If you are in Illinois, and order a pizza from California, it would take at least a day for the delivery. So ebusiness is not practical, in such cases, unless something is done differently. In click-and-mortar model, a customer can place the order online and then pick up from the local franchise or get it delivered.

Storefront ModelNew Egg
Shopping Mall Model24Hour Mall
Comparison Pricing ModelMySimon

E-Business Website Setup

Most businesses don't need a website at all. For instance, if you want to sell products, you may be able to do that on Amazon market place or on ebay. If you decide to set up your own website, here are the steps:

  1. Get a good domain name and register that domain name. You may also want to buy a few related domain names. As prices vary, you may want to shop around. Also, watch out for hidden fees. It is also a good idea to check USPTO Trademarks website to see if someone else owns a trademark on the domain name you seek to register.
  2. Set up the web site. Your choices are:
    • Turnkey Solutions: these are for people who don't want to do anything technical. Almost everything will be setup. All you need to do would be to add your products and prices, and customize certain other things and you are ready to roll. With this option, you may not have much less flexibility.
    • Web Hosting: in this case, you don't have to buy or set up your own server, you can simply host your site with your hosting company by paying a monthly rate. Some web hosting providers also let you host your site for free, if you don't mind them showing advertisements on your site. There are two types of hosting. Shared hosting means, you share the same server with other websites. In dedicated hosting you will have a server just for your website, which of course is more expensive. If you need more than one dedicated server, many provides offer cloud solutions that help you provision additional servers as needed. Hosting providers usually give tools for web site building. Before, you decide to host with a provider, you should also find out website's uptime record to see how reliable the site is. The higher the uptime, the better it is. You don't have to buy your domain name through your hosting provider, but many hosting providers also register domain names for you.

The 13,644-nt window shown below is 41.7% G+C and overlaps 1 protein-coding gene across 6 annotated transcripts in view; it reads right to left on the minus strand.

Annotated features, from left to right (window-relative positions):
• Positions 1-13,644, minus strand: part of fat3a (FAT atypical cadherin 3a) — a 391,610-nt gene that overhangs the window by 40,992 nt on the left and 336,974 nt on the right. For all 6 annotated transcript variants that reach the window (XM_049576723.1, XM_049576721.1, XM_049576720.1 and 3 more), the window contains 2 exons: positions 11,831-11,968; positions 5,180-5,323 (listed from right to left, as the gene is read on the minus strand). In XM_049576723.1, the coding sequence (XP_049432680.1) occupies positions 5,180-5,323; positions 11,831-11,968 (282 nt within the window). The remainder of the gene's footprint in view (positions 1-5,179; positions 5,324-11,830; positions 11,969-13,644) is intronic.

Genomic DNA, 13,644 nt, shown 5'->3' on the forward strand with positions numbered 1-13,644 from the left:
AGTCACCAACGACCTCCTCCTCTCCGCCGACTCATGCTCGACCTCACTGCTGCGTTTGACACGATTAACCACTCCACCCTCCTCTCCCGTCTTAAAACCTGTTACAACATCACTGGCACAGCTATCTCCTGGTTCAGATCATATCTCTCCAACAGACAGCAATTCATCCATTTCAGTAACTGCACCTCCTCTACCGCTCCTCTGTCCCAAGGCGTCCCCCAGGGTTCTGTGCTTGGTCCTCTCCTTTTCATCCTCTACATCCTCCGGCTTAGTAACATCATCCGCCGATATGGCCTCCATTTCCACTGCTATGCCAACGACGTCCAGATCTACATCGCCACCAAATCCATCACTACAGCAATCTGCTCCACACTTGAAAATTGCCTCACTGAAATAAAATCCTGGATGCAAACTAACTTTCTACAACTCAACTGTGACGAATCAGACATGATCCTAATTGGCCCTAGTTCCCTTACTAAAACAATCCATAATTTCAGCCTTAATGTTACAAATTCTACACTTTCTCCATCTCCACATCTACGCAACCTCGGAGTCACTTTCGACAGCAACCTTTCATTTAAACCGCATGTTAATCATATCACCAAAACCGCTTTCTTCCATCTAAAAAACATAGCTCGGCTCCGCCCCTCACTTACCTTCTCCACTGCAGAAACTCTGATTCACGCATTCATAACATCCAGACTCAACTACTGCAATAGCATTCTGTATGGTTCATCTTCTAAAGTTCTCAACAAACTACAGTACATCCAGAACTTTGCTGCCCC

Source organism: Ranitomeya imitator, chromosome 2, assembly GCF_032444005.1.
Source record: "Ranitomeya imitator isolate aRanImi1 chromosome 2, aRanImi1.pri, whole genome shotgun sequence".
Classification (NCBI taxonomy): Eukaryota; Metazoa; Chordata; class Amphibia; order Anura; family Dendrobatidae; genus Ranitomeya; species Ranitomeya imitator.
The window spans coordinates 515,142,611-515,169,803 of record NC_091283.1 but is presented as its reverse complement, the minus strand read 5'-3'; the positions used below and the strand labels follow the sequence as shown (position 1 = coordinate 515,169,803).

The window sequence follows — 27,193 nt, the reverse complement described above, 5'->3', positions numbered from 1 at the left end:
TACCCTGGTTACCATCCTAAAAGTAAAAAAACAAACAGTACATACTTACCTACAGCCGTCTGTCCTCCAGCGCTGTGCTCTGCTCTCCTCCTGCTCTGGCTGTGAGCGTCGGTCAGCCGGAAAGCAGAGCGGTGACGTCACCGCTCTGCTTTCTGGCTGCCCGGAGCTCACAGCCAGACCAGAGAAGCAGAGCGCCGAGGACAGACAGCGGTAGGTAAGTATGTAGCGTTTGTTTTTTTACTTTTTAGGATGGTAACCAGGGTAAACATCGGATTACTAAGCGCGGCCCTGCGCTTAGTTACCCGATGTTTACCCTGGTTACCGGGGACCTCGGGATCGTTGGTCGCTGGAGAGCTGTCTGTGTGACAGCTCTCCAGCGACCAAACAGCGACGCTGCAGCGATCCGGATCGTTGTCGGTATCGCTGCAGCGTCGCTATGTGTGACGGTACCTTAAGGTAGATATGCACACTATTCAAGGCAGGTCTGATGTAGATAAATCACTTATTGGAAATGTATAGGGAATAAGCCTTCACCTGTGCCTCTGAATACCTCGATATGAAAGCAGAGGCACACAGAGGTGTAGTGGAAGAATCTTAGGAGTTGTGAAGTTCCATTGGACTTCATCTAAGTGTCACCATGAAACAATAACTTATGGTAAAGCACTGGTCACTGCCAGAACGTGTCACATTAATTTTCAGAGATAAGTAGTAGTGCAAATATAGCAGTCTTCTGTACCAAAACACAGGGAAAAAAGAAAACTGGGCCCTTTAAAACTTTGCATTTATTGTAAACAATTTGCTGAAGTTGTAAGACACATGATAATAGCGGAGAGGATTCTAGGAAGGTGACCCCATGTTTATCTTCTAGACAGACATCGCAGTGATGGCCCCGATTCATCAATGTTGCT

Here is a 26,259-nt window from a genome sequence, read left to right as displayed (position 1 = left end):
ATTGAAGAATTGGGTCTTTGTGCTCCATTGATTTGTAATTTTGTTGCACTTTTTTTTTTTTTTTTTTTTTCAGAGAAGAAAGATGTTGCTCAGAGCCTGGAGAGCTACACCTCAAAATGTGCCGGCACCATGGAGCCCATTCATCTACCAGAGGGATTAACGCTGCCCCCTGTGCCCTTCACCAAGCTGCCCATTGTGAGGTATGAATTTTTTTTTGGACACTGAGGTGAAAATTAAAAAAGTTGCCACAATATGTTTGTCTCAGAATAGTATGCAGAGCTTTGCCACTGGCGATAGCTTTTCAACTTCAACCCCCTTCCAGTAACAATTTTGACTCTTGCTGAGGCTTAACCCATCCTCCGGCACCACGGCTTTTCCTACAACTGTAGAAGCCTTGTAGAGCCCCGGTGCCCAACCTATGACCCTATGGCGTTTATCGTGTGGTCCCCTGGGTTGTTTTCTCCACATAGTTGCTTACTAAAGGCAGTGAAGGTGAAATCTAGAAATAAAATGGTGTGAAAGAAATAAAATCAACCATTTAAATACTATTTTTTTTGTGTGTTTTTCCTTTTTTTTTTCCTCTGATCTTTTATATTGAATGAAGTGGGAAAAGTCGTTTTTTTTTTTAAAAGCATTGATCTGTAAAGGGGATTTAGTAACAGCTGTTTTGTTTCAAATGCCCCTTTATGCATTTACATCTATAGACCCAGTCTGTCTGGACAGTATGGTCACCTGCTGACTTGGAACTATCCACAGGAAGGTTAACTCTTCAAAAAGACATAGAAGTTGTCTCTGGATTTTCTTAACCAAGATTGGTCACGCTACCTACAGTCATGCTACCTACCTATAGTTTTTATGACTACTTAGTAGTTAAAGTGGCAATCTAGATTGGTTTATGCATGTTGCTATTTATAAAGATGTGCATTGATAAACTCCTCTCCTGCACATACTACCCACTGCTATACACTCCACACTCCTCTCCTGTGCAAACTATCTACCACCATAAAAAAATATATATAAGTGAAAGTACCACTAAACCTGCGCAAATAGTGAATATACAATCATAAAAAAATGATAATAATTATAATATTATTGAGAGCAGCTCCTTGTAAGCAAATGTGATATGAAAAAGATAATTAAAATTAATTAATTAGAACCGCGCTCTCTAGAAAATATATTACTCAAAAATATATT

• Host your own server:
    • for this option, you need to buy hardware and software. You should look for an Internet Service Provider (ISP) to hook up your site to the Internet. You should develop web-pages, set up payment system, etc. If you need complete control, this is probably the best option. However, high set up/maintenance cost and technical complexity make this option undesirable for most businesses.